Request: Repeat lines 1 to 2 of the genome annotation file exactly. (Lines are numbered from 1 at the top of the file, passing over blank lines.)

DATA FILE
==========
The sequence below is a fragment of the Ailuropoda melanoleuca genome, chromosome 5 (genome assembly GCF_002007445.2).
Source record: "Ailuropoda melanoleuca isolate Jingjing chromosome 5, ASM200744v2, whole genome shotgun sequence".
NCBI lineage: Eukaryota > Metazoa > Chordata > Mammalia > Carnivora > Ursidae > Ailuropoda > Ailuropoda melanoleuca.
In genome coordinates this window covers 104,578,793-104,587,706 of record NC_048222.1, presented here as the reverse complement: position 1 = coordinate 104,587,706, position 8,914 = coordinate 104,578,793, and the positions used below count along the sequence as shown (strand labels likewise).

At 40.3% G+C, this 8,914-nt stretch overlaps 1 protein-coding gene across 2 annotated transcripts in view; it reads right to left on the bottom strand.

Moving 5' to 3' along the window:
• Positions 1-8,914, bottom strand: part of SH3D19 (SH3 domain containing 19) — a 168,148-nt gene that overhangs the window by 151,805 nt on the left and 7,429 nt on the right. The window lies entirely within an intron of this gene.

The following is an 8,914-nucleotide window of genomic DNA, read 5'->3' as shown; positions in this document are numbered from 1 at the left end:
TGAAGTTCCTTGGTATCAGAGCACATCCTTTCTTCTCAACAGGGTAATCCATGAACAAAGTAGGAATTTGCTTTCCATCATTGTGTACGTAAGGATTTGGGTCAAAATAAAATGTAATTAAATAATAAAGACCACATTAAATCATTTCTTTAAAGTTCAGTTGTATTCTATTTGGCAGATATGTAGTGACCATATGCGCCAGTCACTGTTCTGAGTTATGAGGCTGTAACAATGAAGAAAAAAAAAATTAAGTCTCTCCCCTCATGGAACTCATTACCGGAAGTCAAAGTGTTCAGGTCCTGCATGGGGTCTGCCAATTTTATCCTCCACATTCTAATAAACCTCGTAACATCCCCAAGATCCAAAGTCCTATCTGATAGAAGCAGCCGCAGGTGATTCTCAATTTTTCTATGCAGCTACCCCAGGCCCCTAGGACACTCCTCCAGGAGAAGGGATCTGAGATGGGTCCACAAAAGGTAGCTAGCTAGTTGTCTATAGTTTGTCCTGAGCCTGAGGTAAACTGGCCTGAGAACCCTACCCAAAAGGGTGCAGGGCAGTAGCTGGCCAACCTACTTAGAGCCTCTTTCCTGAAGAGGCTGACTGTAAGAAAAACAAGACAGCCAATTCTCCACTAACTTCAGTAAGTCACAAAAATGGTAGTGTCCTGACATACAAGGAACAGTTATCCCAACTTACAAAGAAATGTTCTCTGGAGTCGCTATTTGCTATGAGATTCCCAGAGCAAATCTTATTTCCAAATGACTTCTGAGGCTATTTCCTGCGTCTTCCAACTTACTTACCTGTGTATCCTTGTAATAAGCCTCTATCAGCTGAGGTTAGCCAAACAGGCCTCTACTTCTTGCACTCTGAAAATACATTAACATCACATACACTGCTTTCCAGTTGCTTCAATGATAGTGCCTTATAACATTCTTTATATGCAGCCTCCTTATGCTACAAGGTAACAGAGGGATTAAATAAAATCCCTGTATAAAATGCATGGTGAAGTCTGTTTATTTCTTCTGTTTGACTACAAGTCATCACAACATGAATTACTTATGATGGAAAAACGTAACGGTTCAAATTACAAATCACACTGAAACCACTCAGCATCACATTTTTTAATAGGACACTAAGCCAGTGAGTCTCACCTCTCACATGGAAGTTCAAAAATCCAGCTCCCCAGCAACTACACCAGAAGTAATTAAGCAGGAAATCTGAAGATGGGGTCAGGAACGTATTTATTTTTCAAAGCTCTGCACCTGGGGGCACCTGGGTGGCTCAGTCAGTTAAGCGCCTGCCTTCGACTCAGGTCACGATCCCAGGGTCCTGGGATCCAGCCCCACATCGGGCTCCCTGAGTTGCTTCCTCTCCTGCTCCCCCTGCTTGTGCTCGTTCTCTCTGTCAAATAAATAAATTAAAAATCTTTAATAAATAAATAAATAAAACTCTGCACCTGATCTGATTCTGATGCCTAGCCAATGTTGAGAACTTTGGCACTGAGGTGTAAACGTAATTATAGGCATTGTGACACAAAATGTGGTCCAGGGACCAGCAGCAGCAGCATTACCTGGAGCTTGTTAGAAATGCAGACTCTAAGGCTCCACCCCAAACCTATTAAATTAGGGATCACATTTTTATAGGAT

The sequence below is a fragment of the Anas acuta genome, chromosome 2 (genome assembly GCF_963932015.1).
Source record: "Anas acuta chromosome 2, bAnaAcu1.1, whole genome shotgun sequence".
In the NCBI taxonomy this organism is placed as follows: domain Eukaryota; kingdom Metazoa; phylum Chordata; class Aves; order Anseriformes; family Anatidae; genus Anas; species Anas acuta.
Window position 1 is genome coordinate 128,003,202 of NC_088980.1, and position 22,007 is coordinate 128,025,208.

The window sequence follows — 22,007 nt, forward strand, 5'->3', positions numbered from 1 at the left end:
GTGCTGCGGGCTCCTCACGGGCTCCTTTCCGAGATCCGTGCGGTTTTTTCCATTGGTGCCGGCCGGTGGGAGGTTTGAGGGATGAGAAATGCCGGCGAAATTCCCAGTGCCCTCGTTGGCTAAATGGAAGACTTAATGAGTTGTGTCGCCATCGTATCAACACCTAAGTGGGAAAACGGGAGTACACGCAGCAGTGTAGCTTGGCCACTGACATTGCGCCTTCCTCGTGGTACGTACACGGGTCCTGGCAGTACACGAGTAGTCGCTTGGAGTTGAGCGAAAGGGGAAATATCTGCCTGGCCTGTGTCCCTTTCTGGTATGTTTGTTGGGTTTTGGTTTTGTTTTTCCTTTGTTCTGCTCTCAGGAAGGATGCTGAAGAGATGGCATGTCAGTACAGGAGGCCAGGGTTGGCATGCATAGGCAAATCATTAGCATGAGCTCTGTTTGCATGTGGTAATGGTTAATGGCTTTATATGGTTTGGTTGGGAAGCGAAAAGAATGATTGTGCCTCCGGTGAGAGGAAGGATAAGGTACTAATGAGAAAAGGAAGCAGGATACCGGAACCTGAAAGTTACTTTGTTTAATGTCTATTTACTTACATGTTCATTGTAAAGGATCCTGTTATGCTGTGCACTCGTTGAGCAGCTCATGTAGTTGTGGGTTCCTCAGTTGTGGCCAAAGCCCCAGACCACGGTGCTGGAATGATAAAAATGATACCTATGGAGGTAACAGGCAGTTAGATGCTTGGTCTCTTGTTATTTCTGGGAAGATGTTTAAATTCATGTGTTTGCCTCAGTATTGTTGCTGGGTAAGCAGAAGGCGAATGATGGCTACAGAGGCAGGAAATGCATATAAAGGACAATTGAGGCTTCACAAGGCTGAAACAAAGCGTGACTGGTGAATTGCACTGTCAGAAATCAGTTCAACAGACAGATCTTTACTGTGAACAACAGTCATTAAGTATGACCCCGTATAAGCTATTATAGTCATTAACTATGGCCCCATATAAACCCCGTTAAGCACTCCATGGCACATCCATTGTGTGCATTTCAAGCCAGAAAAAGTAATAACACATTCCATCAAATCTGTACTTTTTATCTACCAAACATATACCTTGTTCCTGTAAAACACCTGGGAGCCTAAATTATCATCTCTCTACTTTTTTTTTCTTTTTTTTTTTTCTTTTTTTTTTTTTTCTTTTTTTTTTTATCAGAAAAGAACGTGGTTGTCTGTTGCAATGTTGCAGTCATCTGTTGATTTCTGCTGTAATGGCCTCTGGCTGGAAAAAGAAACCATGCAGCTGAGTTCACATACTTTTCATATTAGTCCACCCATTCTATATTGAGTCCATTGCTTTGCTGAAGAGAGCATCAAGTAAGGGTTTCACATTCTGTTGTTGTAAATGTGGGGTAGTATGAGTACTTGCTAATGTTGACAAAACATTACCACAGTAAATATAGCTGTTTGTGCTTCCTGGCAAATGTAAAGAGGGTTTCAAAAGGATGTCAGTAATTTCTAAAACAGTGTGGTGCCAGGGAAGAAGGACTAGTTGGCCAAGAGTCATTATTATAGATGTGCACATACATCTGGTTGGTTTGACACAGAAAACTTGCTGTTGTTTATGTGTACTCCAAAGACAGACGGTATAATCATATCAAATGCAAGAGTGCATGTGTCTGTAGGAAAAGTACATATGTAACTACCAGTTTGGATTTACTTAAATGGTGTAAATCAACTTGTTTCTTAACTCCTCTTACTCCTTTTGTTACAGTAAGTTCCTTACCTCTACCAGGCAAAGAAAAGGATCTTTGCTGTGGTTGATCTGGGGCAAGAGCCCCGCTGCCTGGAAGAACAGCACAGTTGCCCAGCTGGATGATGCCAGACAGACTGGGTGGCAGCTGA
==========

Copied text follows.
The sequence below is a fragment of the Ailuropoda melanoleuca genome, chromosome 5 (genome assembly GCF_002007445.2).
Source record: "Ailuropoda melanoleuca isolate Jingjing chromosome 5, ASM200744v2, whole genome shotgun sequence".